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Howard (Walter L.) Papers on Pomology
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Collection Details
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  • Biography
  • Scope and Contents
  • Access
  • Processing Information
  • Immediate Source of Acquisition
  • Preferred Citation
  • Publication Rights

  • Language of Material: English
    Contributing Institution: University of California, Davis Library, Dept. of Special Collections
    Title: Walter L. Howard Papers on Pomology
    Creator: Howard, W. L. (Walter Lafayette), 1872-
    Identifier/Call Number: D-635
    Physical Description: 0.4 linear feet
    Date (inclusive): 1917-1949
    Abstract: Papers and photographs of Walter L. Howard, Chair of Pomology and Director of Campus.
    Physical Location: Researchers should contact Special Collections to request collections, as many are stored offsite.


    W. L. (Walter Lafayette) Howard (1872-1949) was a professor of pomology at the University of California, a pomologist in the UC Experiment Station, and director of the University of California Northern Branch of the College of Agriculture at Davis, which would later become the University of California, Davis.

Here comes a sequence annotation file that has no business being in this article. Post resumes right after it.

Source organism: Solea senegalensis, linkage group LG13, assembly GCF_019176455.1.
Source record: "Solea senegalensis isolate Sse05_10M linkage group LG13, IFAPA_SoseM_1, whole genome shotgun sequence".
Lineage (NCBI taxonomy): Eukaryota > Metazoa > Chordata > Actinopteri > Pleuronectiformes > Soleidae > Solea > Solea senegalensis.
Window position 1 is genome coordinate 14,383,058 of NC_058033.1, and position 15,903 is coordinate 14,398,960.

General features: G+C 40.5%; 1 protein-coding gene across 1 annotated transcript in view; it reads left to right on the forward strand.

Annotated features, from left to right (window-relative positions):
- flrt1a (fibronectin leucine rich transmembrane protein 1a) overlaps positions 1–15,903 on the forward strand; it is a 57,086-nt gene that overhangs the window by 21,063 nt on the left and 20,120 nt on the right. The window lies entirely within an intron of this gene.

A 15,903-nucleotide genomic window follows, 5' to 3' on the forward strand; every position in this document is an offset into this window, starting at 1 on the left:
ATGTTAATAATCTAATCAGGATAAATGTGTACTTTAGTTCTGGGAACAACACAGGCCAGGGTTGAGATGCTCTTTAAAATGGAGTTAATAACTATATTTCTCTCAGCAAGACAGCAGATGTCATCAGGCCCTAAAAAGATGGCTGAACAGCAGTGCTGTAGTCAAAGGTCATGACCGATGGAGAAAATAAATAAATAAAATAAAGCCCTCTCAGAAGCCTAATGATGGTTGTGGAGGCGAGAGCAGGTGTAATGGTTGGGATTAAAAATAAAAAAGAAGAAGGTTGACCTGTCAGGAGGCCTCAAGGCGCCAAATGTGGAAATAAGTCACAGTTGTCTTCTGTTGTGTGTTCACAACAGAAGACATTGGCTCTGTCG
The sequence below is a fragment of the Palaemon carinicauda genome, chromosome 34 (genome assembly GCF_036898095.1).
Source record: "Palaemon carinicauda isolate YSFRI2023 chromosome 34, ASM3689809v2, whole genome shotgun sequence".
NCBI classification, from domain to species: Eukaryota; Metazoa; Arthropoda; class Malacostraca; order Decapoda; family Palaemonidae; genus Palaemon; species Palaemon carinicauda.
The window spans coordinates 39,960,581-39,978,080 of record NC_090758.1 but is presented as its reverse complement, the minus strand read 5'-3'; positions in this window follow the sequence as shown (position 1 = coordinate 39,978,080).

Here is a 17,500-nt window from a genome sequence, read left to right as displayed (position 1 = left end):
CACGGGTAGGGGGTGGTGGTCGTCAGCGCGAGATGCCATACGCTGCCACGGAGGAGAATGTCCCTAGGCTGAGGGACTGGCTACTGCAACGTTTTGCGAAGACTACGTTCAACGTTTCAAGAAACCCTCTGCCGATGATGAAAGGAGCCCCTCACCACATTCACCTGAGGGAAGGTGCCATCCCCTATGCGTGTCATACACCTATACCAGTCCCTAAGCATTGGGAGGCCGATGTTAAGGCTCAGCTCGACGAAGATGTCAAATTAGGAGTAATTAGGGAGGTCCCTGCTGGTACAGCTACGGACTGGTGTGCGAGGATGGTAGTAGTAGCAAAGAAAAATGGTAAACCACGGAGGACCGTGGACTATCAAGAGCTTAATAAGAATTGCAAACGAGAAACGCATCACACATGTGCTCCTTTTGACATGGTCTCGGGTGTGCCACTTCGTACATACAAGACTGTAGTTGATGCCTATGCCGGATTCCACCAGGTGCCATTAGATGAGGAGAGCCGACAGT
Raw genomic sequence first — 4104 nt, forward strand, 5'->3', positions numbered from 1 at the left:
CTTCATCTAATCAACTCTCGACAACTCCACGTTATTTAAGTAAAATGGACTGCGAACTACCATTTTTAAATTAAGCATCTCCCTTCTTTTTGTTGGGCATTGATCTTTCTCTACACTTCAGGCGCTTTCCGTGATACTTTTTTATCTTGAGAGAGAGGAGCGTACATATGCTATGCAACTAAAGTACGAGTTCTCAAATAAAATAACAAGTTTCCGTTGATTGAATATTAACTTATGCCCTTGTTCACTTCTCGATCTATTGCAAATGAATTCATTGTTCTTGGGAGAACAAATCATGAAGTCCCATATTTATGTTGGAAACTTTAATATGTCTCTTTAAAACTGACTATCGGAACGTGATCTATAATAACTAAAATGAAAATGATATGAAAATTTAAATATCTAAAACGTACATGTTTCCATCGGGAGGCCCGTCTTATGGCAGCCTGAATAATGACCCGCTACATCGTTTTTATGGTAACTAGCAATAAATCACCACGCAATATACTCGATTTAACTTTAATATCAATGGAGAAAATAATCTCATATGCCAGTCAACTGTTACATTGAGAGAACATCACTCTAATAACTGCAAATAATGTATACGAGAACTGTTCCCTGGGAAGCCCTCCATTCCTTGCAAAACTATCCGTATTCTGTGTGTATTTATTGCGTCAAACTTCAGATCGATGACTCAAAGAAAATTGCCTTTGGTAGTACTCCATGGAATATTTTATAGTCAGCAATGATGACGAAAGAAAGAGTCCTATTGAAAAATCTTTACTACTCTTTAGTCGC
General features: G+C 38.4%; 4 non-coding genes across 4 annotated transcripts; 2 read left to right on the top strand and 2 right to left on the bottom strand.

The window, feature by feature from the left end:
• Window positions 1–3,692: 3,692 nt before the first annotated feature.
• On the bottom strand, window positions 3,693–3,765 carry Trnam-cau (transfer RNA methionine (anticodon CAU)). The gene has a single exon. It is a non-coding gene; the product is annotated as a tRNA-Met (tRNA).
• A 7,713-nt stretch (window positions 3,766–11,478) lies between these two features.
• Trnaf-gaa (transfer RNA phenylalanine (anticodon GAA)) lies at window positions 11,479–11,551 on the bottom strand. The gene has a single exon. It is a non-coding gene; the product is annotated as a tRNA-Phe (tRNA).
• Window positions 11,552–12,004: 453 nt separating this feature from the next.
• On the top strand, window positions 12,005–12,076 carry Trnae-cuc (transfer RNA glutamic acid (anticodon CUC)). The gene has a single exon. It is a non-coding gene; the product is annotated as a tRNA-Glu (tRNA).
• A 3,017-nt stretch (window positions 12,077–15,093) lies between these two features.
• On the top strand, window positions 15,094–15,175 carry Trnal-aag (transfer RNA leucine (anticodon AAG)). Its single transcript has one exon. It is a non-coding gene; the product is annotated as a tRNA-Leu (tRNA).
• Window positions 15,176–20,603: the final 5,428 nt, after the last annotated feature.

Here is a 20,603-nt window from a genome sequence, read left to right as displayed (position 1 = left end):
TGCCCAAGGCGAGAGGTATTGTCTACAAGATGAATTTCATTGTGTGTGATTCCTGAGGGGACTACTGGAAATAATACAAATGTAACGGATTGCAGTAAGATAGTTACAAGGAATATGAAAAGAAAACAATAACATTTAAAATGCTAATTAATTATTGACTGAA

Walter L. Howard was born May 12, 1872 on a farm near Springfield, Missouri. He became interested in attending college after breaking his arm in an accident in 1893 when he was 21 years old resulting in a weak wrist that made work on the farm difficult for a span of several years. He attended business school in Springfield Missouri in 1893, paying for his living expenses as a night clerk in a small hotel and later by hauling cordwood to town each week. He even held a position collecting bad debts at odd hours for doctors and merchants. In 1896, he was able to enter the University of Missouri on a conditional basis for the courses he wanted and while earning expenses by working for the horticultural department, became interested in studying horticulture. He obtained his Bachelor of Agriculture and Bachelor of Science at the University of Missouri in 1901 and Master of Science in 1903. At that university, he was instructor in horticulture from 1903-1904, assistant professor from 1905-1908, and professor from 1908-1915. He studied at the University of Leipzig in Germany in 1905 and received his Ph.D. at the University of Halle-Wittenberg in 1906. He studied and investigated horticultural problems in France and adjoining countries from 1921-1922, and at the East Malling Research Station in England in 1930.